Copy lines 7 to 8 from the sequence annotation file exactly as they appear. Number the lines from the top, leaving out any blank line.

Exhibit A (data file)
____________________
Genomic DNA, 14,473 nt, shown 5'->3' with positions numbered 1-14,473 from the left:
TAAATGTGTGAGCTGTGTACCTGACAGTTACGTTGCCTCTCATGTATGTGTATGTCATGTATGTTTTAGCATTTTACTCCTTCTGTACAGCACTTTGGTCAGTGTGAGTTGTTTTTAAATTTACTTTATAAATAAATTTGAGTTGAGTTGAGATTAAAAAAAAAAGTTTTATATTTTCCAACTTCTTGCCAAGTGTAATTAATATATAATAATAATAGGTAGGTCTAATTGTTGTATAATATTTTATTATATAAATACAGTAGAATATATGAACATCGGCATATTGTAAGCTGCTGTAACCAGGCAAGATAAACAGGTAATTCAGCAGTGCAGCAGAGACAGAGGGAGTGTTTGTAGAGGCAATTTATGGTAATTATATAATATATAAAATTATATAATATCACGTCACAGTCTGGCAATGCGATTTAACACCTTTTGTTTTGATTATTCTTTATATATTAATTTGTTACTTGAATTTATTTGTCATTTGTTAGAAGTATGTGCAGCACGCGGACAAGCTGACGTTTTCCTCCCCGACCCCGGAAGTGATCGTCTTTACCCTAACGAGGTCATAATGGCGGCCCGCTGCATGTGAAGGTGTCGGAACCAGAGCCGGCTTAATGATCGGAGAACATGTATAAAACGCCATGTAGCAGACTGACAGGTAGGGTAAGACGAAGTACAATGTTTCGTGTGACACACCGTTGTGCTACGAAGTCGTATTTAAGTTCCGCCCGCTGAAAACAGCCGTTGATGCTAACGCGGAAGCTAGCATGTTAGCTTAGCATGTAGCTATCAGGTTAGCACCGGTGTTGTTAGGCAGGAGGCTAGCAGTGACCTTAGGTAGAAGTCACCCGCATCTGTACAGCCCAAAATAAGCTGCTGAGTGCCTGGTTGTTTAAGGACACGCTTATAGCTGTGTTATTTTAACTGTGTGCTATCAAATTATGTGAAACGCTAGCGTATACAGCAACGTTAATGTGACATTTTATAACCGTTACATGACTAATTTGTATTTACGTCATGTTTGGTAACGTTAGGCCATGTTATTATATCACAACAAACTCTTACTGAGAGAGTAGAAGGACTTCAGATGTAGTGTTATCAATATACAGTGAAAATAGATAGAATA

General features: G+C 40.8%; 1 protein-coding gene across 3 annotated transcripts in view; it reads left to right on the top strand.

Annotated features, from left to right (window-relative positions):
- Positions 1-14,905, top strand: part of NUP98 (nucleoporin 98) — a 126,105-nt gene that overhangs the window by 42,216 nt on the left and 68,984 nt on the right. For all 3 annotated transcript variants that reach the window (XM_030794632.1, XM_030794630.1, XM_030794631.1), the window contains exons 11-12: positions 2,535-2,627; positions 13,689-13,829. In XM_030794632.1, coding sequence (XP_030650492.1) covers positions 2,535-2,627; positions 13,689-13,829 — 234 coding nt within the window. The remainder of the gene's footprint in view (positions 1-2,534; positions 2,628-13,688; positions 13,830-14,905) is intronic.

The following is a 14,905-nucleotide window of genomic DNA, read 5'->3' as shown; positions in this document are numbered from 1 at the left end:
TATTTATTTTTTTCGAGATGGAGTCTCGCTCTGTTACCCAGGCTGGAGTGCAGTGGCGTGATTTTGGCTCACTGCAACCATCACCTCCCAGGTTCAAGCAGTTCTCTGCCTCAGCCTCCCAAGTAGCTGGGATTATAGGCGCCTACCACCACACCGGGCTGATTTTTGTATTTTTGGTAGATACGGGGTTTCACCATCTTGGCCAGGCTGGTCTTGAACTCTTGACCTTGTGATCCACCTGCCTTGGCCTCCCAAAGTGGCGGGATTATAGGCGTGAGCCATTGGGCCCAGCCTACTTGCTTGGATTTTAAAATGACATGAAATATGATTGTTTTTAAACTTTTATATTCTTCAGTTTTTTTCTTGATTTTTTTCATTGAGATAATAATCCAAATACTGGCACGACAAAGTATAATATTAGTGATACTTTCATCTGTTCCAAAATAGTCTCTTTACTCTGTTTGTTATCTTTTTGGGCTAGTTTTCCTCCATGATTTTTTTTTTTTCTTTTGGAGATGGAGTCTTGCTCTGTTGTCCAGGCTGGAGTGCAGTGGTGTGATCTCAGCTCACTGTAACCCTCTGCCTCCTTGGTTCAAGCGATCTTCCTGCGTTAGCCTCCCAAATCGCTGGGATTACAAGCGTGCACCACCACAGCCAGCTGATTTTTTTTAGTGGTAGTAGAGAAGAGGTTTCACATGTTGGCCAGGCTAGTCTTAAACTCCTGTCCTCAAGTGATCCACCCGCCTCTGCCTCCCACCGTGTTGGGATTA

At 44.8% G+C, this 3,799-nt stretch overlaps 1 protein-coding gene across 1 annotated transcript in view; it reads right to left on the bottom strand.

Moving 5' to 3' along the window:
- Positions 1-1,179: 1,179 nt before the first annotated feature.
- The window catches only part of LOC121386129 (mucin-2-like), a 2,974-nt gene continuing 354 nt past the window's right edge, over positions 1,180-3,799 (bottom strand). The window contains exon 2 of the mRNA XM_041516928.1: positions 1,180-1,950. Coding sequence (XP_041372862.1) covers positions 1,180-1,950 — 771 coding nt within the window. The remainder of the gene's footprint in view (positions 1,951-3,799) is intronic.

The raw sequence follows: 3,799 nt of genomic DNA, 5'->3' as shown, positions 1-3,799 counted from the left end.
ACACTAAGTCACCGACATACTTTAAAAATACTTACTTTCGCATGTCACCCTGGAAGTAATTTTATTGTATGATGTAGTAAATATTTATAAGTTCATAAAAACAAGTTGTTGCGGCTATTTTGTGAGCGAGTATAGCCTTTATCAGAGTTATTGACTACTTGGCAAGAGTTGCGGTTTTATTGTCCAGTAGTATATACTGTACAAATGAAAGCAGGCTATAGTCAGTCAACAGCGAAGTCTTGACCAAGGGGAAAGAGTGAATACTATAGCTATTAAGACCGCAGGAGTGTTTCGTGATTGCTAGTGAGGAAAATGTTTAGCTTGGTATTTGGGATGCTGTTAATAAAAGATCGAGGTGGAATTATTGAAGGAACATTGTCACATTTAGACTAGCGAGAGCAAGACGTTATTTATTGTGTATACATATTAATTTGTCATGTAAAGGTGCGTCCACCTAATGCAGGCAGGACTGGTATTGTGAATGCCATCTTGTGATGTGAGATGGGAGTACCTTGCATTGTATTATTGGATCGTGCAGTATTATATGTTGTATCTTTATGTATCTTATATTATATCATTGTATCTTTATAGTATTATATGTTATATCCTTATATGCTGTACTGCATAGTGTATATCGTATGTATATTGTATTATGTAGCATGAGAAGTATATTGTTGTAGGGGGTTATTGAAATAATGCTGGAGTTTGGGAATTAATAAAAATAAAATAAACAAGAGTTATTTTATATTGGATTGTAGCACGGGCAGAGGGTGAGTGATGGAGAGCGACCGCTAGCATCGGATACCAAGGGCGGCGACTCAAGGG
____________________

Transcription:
TATTTATTTTTTTCGAGATGGAGTCTCGCTCTGTTACCCAGGCTGGAGTGCAGTGGCGTGATTTTGGCTCACTGCAACCATCACCTCCCAGGTTCAAGCAGTTCTCTGCCTCAGCCTCCCAAGTAGCTGGGATTATAGGCGCCTACCACCACACCGGGCTGATTTTTGTATTTTTGGTAGATACGGGGTTTCACCATCTTGGCCAGGCTGGTCTTGAACTCTTGACCTTGTGATCCACCTGCCTTGGCCTCCCAAAGTGGCGGGATTATAGGCGTGAGCCATTGGGCCCAGCCTACTTGCTTGGATTTTAAAATGACATGAAATATGATTGTTTTTAAACTTTTATATTCTTCAGTTTTTTTCTTGATTTTTTTCATTGAGATAATAATCCAAATACTGGCACGACAAAGTATAATATTAGTGATACTTTCATCTGTTCCAAAATAGTCTCTTTACTCTGTTTGTTATCTTTTTGGGCTAGTTTTCCTCCATGATTTTTTTTTTTTCTTTTGGAGATGGAGTCTTGCTCTGTTGTCCAGGCTGGAGTGCAGTGGTGTGATCTCAGCTCACTGTAACCCTCTGCCTCCTTGGTTCAAGCGATCTTCCTGCGTTAGCCTCCCAAATCGCTGGGATTACAAGCGTGCACCACCACAGCCAGCTGATTTTTTTTAGTGGTAGTAGAGAAGAGGTTTCACATGTTGGCCAGGCTAGTCTTAAACTCCTGTCCTCAAGTGATCCACCCGCCTCTGCCTCCCACCGTGTTGGGATTA

At 44.8% G+C, this 3,799-nt stretch overlaps 1 protein-coding gene across 1 annotated transcript in view; it reads right to left on the bottom strand.